Paul Garber died in his sleep at Arlington Hospital on 23 September 1992. His acquisition efforts and advocacy on behalf of the National Air and Space Museum continue to live on in the form of its rich aircraft collections. The National Air and Space Museum's Paul E. Garber Preservation, Restoration, and Storage Facility, formerly known as "Silver Hill," is named in his honor.
Provenance:
Paul Garber, Gift, 1991, NASM.1991.0063
Restrictions:
No restrictions on access.
Rights:
Material is subject to Smithsonian Terms of Use. Should you wish to use NASM material in any medium, please submit an Application for Permission to Reproduce NASM Material, available at Permissions Requests.
Topic:
Aeronautics  Search this
Kites  Search this
Models and modelmaking  Search this
Museums -- Curatorship  Search this
Genre/Form:
Audiotapes
Correspondence
Diaries
Lectures
Photographs
Printed material
Scrapbooks
Slides (photographs)
Citation:
Paul E. Garber Collection, Acc. NASM.1991.0063, National Air and Space Museum, Smithsonian Institution.
Identifier:
NASM.1991.0063
See more items in:
Paul E. Garber Collection
Archival Repository:
National Air and Space Museum Archives
EDAN-URL:
ead_collection:sova-nasm-1991-0063
Online Media:

A. Roy Knabenshue Collection

Creator:
Knabenshue, A. Roy (Augustus Roy), 1876-1960  Search this
Names:
Early Birds of Aviation (Organization).  Search this
Knabenshue, A. Roy (Augustus Roy), 1876-1960  Search this
Extent:
3.6 Cubic feet (8 legal document boxes)
Type:
Collection descriptions
Archival materials
Diaries
Drawings
Correspondence
Manuscripts
Photographs
Date:
circa 1890s-1960s
Summary:
This collection contains approximately three and a half cubic feet of material relating to the life and career of A. Roy Knabenshue. The collection includes correspondence, photographic material, drawings of aircraft, and flight records.
Scope and Contents:
The A. Roy Knabenshue Collection (accession XXXX.0136 and related accession XXXX.0370) contains approximately three and a half cubic feet of material relating to the life and career of a daring aeronaut and the United States' first successful dirigible pilot. The collection includes correspondence, photographic material, drawings of aircraft, and flight records. The material spans over seventy years, from the end of the nineteenth century to the nineteen-sixties.

The National Air and Space Museum (NASM) received these materials in several parts in the early 1960s. Material was donated by Mrs. A. Roy (Jane) Knabenshue and their son, Glenn Knabenshue. Original order, where identified, has been maintained.
Arrangement note:
Series 1: Personal

Subseries 1: Biographical

Subseries 2: Articles and Manuscripts

Subseries 3: Correspondence

Series 2: Career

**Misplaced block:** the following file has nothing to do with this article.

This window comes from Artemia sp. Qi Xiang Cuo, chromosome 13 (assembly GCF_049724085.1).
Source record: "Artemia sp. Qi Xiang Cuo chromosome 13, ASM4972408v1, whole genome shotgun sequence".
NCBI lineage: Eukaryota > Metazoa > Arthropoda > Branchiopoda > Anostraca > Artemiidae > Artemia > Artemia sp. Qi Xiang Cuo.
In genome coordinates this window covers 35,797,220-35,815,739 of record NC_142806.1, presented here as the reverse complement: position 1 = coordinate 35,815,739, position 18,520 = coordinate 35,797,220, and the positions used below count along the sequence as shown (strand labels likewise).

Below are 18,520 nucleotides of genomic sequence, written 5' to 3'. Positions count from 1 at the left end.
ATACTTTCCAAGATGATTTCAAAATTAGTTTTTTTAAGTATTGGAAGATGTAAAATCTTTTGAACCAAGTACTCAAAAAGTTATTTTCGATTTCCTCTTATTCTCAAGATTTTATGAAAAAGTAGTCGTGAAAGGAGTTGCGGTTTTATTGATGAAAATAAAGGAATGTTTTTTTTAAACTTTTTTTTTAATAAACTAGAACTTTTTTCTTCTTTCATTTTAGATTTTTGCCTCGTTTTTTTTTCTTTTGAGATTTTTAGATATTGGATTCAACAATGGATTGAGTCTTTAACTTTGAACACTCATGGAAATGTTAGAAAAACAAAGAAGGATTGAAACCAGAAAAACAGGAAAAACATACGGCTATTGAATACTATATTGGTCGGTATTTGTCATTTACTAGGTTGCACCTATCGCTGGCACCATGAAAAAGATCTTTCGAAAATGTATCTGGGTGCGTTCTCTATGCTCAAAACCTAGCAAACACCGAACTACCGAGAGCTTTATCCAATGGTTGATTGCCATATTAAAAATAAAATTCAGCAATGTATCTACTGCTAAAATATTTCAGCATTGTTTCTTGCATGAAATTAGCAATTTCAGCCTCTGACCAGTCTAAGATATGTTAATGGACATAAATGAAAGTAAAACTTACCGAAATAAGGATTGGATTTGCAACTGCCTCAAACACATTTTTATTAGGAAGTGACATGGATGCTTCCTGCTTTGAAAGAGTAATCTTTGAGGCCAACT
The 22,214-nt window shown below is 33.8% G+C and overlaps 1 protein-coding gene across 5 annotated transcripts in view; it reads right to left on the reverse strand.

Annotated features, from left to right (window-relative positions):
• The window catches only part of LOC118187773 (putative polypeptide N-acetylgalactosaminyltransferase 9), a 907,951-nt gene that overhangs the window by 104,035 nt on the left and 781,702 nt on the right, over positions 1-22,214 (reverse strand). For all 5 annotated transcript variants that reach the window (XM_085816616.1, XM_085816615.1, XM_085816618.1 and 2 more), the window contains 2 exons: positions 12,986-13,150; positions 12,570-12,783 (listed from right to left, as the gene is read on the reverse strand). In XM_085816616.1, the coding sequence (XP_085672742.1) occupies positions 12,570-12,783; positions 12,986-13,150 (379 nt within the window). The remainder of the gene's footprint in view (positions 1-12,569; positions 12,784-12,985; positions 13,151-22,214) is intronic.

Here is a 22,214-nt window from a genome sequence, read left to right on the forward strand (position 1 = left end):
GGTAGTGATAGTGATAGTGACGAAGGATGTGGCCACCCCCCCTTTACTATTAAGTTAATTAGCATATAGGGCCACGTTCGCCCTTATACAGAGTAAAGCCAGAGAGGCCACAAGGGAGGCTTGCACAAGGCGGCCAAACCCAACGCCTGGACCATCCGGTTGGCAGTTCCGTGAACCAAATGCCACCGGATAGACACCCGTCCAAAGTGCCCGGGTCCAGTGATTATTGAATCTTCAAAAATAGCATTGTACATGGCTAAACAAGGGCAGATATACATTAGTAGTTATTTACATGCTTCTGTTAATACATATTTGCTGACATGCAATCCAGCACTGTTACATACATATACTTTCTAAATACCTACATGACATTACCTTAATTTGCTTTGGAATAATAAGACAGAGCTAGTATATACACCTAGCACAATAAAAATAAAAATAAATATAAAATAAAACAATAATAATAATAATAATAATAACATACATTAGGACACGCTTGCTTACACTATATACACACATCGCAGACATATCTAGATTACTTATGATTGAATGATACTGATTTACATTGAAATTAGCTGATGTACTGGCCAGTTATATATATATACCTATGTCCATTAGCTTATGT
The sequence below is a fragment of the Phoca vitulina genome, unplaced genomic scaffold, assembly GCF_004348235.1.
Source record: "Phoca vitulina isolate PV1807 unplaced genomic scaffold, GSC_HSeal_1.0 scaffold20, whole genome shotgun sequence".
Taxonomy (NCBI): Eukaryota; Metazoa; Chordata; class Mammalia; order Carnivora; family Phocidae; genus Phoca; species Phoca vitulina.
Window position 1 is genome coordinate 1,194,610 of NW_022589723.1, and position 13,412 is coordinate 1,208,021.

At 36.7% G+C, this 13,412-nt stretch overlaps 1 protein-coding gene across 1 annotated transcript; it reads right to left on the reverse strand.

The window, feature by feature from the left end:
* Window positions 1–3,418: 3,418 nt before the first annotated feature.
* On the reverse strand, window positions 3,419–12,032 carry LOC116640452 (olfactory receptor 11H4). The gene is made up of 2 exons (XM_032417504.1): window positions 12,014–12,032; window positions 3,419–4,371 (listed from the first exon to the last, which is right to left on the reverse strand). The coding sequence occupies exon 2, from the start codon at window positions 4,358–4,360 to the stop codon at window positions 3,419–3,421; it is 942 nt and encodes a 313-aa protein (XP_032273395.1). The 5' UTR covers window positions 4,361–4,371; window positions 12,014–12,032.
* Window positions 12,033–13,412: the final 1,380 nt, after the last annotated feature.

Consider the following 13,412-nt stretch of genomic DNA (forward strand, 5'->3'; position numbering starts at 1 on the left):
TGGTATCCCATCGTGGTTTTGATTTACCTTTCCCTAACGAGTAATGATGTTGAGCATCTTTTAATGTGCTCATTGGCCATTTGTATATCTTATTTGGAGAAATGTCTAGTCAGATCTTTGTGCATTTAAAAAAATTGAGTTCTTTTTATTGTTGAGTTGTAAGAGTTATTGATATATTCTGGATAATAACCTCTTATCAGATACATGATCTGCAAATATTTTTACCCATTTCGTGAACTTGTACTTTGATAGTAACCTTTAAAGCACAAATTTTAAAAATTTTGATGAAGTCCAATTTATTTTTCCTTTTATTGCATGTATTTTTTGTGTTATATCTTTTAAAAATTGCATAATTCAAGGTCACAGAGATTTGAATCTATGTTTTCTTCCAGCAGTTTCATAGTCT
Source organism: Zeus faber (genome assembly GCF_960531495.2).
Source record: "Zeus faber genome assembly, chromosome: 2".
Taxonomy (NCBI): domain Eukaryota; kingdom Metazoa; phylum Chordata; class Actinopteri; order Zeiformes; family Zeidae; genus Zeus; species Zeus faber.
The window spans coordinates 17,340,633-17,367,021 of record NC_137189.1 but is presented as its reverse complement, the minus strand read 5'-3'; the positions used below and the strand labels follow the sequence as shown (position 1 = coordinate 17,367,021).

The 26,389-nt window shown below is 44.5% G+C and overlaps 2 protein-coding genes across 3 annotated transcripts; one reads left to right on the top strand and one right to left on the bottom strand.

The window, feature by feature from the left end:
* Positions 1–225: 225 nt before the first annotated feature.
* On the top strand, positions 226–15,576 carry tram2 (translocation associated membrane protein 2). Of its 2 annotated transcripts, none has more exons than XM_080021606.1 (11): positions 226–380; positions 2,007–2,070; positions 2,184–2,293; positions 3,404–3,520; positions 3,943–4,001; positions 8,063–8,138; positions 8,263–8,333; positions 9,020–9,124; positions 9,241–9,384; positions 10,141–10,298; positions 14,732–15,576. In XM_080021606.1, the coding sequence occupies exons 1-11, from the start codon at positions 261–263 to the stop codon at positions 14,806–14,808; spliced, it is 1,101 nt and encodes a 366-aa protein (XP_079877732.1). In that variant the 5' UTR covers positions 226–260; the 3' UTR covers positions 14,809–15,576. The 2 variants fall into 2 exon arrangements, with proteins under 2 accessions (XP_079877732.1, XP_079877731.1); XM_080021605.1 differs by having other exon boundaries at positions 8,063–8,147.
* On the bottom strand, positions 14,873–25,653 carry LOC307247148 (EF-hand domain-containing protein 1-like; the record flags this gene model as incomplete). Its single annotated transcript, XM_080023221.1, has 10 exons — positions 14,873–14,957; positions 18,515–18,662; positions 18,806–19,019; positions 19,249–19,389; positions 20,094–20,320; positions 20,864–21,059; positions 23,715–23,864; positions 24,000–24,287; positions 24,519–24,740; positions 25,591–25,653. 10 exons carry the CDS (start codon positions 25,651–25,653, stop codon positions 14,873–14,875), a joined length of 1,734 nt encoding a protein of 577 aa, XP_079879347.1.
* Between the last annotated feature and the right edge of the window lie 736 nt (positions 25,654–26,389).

Subseries 1: The Wright Company

Subseries 2: National Park Service

Series 3: Photographs and Scrapbooks

Series 4: Drawings

Series 5: Subject files

Series 6: Miscellaneous
Biographical/Historical note:
Augustus Roy Knabenshue was born July 15, 1876 in Lancaster, Ohio to Samuel S. and Salome Matlack Knabenshue. The family later moved to Toledo, Ohio where Roy's father became editor-in-chief of the Toledo Blade. It was there that Roy became interested in lighter-than-air flight after seeing a balloon ascension when he was five years old. His interest continued to grow in the years that followed and in 1899 he bought a captive balloon and its equipment. The next season, he began to take short leaves of absence from his job at Central Union Telephone Company and was operating his balloon at fairs and carnivals, charging attendees for ascensions. To protect his day job and spare his socially prominent family embarrassment, Knabenshue used the name "Professor Don Carlos" at his balloon engagements. By 1900, Knabenshue had begun to fabricate additional spherical balloons himself, for use in free ascensions.

In October of 1904, Knabenshue took a new balloon to Saint Louis to enter it in contests associated with the Louisiana Purchase Exposition. There he met Thomas S. Baldwin, who had brought his dirigible the California Arrow to the event. The airship proved incapable of take off with Baldwin at the controls, and the slimmer Knabenshue was asked to substitute as pilot. Possessing no experience with dirigibles, Knabenshue accepted Baldwin's instructions and on October 25 became the first person to successfully pilot a dirigible in the United States.

Roy Knabenshue's name would be associated with the term "first" many times in the next few years. In 1905, Knabenshue built his own airship, the Toledo I, and flew it at its namesake city on Independence Day. A month later, Knabenshue made the first flight of an airship over Manhattan, taking off from Central Park and circling the Times Building. On December 17, 1908, he made the first successful night flight of a dirigible in the United States.

By 1909, Knabenshue had teamed up with Lincoln Beachey to fly airships at various events. Beachey was to fly a Knabenshue dirigible a year later at the Los Angeles International Air Meet, held at Dominguez Field, Los Angeles, which Knabenshue was instrumental in organizing. Knabenshue also raced his own airship during the event, setting several records.

His success attracted the attention of the Wright brothers, who were considering entering the exhibition field. Knabenshue was hired to manage the Wright Exhibition Team beginning in 1910, and worked with the team periodically for the next few years. Associated professionally at times with Glenn Martin, Walter Brookins and James V. Martin, by 1917 he had formed the Knabenshue Aircraft Corporation to produce dirigibles, kite balloons and parachutes. During the First World War, this company made captive observation balloons for use by the United States Navy.